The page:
9. Guest

    No, I completely understand your aims.

    Your use of anecdote.
    Your complaint about a cowboy builder, which is an entirely different issue.
    Your friend’s magical tolerance for this all.

    Why should British workers end up in that situation, rather than cracking down on rogue builders?

  10. Leon Wolfeson

    They’re doing *something*.

    Because it looks good. Because it panders to the right, to people you.
    Not because there’s any actual issue.

    And it’s working.
    It’s another move right from Labour, of course, which will lose votes since you might like the idea but you won’t vote Labour on it, of course.

    Then you suggest a left winger and Labour have anything to do with each other, which is both sickening and laughable.

  11. Leon Wolfeson

    The UK studies generalise too much – prior research has shown that it affects other recent migrants, who correlate strongly with said lowest paid (Not least because they can’t access benefits).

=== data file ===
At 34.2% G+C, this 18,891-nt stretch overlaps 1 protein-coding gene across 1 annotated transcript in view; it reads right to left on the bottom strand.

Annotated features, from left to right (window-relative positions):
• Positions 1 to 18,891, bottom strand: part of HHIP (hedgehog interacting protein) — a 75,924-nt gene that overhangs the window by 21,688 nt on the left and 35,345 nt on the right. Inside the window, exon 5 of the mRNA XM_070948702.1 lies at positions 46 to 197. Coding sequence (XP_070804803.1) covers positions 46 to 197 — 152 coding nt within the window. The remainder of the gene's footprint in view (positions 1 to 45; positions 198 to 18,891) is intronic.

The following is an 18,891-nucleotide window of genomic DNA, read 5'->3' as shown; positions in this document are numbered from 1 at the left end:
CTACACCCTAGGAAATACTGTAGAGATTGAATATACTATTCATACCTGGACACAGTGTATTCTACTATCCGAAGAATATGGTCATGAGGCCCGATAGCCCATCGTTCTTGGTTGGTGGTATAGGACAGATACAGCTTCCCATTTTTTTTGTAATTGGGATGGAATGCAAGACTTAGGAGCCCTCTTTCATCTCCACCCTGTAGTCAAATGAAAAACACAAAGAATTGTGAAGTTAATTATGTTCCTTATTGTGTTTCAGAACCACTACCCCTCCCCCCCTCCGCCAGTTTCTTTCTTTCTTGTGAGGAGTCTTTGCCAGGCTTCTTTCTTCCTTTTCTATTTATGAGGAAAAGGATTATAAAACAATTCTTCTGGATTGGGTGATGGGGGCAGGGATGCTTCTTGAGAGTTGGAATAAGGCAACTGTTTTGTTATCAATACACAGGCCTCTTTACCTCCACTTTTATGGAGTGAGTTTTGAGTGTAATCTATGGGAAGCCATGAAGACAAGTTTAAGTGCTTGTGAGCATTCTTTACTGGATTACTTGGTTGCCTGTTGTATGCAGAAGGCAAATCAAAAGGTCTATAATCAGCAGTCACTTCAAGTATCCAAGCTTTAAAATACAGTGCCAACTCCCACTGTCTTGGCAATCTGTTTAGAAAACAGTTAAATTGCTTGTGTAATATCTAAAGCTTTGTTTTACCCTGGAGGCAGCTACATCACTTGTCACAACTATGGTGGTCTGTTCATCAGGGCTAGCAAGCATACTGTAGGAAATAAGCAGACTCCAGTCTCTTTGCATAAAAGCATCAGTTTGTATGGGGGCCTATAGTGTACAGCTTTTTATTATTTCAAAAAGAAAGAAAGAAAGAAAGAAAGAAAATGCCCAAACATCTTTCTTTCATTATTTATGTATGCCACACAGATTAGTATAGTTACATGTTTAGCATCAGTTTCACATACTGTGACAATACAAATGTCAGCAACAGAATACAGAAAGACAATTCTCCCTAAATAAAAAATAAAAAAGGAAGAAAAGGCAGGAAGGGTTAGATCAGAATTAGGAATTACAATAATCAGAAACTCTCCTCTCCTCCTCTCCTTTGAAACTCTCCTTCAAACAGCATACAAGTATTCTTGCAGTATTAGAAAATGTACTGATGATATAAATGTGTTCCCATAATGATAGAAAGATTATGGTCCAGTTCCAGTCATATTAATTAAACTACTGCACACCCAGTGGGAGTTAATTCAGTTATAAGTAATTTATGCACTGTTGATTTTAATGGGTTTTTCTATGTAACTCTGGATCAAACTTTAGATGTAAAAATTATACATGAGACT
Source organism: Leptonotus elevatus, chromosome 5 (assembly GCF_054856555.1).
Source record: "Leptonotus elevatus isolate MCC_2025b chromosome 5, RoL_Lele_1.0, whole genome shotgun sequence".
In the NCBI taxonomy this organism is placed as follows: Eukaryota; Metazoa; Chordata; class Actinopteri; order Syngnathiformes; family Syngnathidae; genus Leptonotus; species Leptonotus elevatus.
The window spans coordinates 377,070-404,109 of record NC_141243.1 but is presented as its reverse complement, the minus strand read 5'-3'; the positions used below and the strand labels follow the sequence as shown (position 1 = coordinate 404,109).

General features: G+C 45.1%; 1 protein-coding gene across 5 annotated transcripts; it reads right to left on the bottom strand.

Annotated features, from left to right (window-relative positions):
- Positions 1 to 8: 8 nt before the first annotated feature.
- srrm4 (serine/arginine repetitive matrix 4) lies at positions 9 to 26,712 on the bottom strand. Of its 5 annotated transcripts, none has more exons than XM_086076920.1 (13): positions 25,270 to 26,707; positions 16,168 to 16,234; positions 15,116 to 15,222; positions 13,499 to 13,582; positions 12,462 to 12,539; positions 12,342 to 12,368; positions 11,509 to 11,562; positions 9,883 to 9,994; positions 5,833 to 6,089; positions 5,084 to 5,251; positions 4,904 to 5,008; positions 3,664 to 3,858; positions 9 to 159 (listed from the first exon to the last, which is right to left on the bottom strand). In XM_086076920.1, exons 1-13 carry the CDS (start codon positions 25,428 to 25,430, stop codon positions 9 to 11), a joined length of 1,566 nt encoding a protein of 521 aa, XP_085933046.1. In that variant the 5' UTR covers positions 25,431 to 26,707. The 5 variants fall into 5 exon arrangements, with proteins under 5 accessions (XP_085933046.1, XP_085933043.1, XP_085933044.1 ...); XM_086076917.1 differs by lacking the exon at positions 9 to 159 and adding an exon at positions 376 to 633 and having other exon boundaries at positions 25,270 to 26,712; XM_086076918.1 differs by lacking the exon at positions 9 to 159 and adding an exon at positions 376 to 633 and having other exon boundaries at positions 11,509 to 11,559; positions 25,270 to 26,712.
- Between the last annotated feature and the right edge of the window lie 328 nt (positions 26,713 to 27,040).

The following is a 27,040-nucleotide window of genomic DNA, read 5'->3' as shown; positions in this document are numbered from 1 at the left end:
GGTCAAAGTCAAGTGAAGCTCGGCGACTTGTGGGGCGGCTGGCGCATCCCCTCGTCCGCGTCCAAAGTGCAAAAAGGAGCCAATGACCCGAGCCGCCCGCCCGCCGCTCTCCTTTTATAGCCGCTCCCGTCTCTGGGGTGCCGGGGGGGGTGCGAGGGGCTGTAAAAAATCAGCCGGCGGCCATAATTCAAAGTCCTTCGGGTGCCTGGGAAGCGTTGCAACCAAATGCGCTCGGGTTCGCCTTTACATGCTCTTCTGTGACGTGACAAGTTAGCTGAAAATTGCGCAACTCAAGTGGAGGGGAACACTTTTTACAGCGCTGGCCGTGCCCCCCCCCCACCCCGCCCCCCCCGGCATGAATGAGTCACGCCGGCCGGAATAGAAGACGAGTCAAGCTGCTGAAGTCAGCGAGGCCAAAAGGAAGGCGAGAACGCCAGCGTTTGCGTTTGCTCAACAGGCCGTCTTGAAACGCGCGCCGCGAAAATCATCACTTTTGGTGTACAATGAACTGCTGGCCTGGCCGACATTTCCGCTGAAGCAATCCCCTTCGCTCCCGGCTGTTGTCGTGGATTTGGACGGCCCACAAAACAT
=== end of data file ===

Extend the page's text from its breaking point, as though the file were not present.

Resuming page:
But as you said, Labour keep moving right. Pandering to people who will never vote for them anyway, and making it plain that they prefer myths to the fact that the problem is neoliberalism and austerity, and their own tolerance of poor working conditions.

  12. JoeDM

    Foreign workers entering this country on intra-compay visas have been under-cutting British workers for years !!!

    British companies are full of Indian IT workers on indian wages who have replaced experienced British IT professionals.

  13. Guest

    Ah, no surprise you want to block skilled workers entering the country.
    IT’s main problem is offshoring, which you’d make far, far worse.

    That you claim there’s companies “full” of illegally paid workers…let’s see the evidence of your many, many reports of this to the government. Which of course you’ve made, as a patriot. Or are they your companies?

  14. horse

    Must have been a big Kitchen to take a month ! But point taken. The problem is that in the building trade, clients want the cheapest price and Eastern Europeans can meet that need.

  15. Norfolk29

    It is in London and cost over £70k and involved floor, walls, toilet, water supply, cupboards and shelves and electrical supply and was a nightmare. In Norfolk we have to wait for tradesmen to do jobs but the quality of the work is superb when it is done. On one job the only specification we had was a photo of a similar fireplace in a friends home. The builder exceeded the beauty of the fireplace and was equally delighted with the result.